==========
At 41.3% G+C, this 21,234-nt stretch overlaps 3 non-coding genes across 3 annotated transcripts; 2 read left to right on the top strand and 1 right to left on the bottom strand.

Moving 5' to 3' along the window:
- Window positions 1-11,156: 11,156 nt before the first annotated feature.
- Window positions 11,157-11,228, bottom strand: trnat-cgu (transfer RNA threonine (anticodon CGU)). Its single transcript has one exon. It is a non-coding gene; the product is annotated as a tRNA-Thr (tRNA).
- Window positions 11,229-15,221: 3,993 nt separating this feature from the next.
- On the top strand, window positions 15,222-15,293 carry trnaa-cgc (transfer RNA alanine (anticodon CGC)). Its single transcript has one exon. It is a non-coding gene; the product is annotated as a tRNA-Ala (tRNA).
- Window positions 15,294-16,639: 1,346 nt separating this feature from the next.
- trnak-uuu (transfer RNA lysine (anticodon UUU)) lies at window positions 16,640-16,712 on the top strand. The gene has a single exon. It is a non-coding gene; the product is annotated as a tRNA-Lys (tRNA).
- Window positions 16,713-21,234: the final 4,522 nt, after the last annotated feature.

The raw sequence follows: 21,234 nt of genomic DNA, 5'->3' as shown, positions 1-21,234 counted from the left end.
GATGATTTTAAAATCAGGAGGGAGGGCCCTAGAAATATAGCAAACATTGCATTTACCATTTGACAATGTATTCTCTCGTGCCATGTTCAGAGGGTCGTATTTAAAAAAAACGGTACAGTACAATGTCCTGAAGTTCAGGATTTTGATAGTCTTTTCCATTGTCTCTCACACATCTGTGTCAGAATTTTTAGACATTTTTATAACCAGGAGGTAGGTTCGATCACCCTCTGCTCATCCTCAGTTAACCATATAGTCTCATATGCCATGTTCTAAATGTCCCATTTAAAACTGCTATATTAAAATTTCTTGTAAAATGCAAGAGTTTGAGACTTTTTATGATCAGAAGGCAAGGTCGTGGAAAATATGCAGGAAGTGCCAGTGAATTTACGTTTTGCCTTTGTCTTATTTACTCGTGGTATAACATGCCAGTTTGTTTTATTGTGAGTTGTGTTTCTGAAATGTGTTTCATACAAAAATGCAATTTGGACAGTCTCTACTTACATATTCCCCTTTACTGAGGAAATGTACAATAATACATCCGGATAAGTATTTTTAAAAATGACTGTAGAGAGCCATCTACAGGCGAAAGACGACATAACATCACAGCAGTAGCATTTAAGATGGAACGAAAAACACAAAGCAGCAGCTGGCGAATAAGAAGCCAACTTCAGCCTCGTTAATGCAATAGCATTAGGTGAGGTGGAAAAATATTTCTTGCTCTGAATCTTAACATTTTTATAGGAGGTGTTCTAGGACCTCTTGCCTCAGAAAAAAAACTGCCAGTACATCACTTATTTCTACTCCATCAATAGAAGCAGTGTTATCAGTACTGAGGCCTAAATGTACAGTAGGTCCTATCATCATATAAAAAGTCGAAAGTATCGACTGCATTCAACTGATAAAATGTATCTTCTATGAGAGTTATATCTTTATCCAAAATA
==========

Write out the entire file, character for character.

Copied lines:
At 41.3% G+C, this 21,234-nt stretch overlaps 3 non-coding genes across 3 annotated transcripts; 2 read left to right on the top strand and 1 right to left on the bottom strand.

Moving 5' to 3' along the window:
- Window positions 1-11,156: 11,156 nt before the first annotated feature.
- Window positions 11,157-11,228, bottom strand: trnat-cgu (transfer RNA threonine (anticodon CGU)). Its single transcript has one exon. It is a non-coding gene; the product is annotated as a tRNA-Thr (tRNA).
- Window positions 11,229-15,221: 3,993 nt separating this feature from the next.
- On the top strand, window positions 15,222-15,293 carry trnaa-cgc (transfer RNA alanine (anticodon CGC)). Its single transcript has one exon. It is a non-coding gene; the product is annotated as a tRNA-Ala (tRNA).
- Window positions 15,294-16,639: 1,346 nt separating this feature from the next.
- trnak-uuu (transfer RNA lysine (anticodon UUU)) lies at window positions 16,640-16,712 on the top strand. The gene has a single exon. It is a non-coding gene; the product is annotated as a tRNA-Lys (tRNA).
- Window positions 16,713-21,234: the final 4,522 nt, after the last annotated feature.

The raw sequence follows: 21,234 nt of genomic DNA, 5'->3' as shown, positions 1-21,234 counted from the left end.
GATGATTTTAAAATCAGGAGGGAGGGCCCTAGAAATATAGCAAACATTGCATTTACCATTTGACAATGTATTCTCTCGTGCCATGTTCAGAGGGTCGTATTTAAAAAAAACGGTACAGTACAATGTCCTGAAGTTCAGGATTTTGATAGTCTTTTCCATTGTCTCTCACACATCTGTGTCAGAATTTTTAGACATTTTTATAACCAGGAGGTAGGTTCGATCACCCTCTGCTCATCCTCAGTTAACCATATAGTCTCATATGCCATGTTCTAAATGTCCCATTTAAAACTGCTATATTAAAATTTCTTGTAAAATGCAAGAGTTTGAGACTTTTTATGATCAGAAGGCAAGGTCGTGGAAAATATGCAGGAAGTGCCAGTGAATTTACGTTTTGCCTTTGTCTTATTTACTCGTGGTATAACATGCCAGTTTGTTTTATTGTGAGTTGTGTTTCTGAAATGTGTTTCATACAAAAATGCAATTTGGACAGTCTCTACTTACATATTCCCCTTTACTGAGGAAATGTACAATAATACATCCGGATAAGTATTTTTAAAAATGACTGTAGAGAGCCATCTACAGGCGAAAGACGACATAACATCACAGCAGTAGCATTTAAGATGGAACGAAAAACACAAAGCAGCAGCTGGCGAATAAGAAGCCAACTTCAGCCTCGTTAATGCAATAGCATTAGGTGAGGTGGAAAAATATTTCTTGCTCTGAATCTTAACATTTTTATAGGAGGTGTTCTAGGACCTCTTGCCTCAGAAAAAAAACTGCCAGTACATCACTTATTTCTACTCCATCAATAGAAGCAGTGTTATCAGTACTGAGGCCTAAATGTACAGTAGGTCCTATCATCATATAAAAAGTCGAAAGTATCGACTGCATTCAACTGATAAAATGTATCTTCTATGAGAGTTATATCTTTATCCAAAATA